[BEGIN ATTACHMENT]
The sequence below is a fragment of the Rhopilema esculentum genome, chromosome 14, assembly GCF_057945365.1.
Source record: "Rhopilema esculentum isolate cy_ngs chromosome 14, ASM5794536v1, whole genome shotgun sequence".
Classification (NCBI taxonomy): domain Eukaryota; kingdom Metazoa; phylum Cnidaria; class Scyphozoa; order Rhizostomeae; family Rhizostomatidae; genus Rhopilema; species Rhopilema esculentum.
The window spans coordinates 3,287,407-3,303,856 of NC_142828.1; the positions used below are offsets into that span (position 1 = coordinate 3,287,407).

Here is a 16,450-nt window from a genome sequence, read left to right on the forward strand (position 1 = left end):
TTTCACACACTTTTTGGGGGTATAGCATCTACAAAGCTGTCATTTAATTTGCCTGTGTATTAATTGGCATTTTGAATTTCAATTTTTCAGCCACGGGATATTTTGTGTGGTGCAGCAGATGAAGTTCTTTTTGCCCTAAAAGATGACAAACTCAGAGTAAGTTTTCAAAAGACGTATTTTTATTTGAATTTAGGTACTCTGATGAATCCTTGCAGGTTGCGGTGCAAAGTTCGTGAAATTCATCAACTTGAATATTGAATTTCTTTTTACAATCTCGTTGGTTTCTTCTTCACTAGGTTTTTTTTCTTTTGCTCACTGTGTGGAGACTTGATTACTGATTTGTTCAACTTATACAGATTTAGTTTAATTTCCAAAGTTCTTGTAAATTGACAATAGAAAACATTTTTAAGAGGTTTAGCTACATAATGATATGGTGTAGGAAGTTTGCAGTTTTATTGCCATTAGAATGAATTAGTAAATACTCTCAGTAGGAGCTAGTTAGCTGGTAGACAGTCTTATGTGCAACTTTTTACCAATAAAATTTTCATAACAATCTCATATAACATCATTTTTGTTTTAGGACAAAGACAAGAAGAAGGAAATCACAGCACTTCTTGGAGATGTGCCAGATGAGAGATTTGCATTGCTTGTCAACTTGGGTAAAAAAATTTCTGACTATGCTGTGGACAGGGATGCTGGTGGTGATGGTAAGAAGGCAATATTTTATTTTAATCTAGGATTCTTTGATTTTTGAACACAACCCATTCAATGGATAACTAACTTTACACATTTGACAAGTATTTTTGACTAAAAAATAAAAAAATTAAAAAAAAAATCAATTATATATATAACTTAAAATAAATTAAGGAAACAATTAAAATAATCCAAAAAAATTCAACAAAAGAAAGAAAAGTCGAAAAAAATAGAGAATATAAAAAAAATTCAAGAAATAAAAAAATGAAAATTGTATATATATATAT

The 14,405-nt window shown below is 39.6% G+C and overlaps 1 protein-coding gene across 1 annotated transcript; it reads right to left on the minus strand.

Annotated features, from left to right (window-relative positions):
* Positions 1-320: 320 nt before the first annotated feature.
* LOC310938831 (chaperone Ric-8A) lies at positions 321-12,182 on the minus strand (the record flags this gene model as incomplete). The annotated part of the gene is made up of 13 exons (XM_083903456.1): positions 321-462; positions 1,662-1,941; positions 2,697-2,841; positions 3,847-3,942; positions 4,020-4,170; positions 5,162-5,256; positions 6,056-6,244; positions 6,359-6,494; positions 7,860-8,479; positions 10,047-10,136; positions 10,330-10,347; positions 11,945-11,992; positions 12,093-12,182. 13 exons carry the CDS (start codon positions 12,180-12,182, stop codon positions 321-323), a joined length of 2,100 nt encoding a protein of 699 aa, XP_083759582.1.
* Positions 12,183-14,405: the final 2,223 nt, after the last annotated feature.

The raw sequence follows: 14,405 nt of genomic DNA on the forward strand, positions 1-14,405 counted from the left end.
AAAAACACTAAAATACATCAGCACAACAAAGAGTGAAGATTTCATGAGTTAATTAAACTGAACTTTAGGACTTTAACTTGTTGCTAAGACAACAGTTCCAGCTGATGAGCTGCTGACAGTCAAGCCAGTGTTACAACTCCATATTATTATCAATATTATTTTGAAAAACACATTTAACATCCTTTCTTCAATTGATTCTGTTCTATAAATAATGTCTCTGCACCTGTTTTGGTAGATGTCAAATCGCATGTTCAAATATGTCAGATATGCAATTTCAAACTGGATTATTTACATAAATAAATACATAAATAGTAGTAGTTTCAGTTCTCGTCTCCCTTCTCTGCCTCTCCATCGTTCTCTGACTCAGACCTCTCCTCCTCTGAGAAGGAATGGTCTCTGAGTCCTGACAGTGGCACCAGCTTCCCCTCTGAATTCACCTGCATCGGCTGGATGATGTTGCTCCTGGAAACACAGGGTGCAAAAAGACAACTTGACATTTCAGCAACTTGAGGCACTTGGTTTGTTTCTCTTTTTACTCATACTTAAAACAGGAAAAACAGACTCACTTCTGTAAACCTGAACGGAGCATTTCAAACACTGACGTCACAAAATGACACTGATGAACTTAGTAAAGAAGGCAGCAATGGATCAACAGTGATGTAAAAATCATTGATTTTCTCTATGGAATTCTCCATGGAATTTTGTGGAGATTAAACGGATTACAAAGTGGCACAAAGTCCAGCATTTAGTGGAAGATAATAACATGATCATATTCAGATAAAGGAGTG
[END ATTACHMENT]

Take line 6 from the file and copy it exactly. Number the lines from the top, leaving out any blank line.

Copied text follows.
TTTCACACACTTTTTGGGGGTATAGCATCTACAAAGCTGTCATTTAATTTGCCTGTGTATTAATTGGCATTTTGAATTTCAATTTTTCAGCCACGGGATATTTTGTGTGGTGCAGCAGATGAAGTTCTTTTTGCCCTAAAAGATGACAAACTCAGAGTAAGTTTTCAAAAGACGTATTTTTATTTGAATTTAGGTACTCTGATGAATCCTTGCAGGTTGCGGTGCAAAGTTCGTGAAATTCATCAACTTGAATATTGAATTTCTTTTTACAATCTCGTTGGTTTCTTCTTCACTAGGTTTTTTTTCTTTTGCTCACTGTGTGGAGACTTGATTACTGATTTGTTCAACTTATACAGATTTAGTTTAATTTCCAAAGTTCTTGTAAATTGACAATAGAAAACATTTTTAAGAGGTTTAGCTACATAATGATATGGTGTAGGAAGTTTGCAGTTTTATTGCCATTAGAATGAATTAGTAAATACTCTCAGTAGGAGCTAGTTAGCTGGTAGACAGTCTTATGTGCAACTTTTTACCAATAAAATTTTCATAACAATCTCATATAACATCATTTTTGTTTTAGGACAAAGACAAGAAGAAGGAAATCACAGCACTTCTTGGAGATGTGCCAGATGAGAGATTTGCATTGCTTGTCAACTTGGGTAAAAAAATTTCTGACTATGCTGTGGACAGGGATGCTGGTGGTGATGGTAAGAAGGCAATATTTTATTTTAATCTAGGATTCTTTGATTTTTGAACACAACCCATTCAATGGATAACTAACTTTACACATTTGACAAGTATTTTTGACTAAAAAATAAAAAAATTAAAAAAAAAATCAATTATATATATAACTTAAAATAAATTAAGGAAACAATTAAAATAATCCAAAAAAATTCAACAAAAGAAAGAAAAGTCGAAAAAAATAGAGAATATAAAAAAAATTCAAGAAATAAAAAAATGAAAATTGTATATATATATAT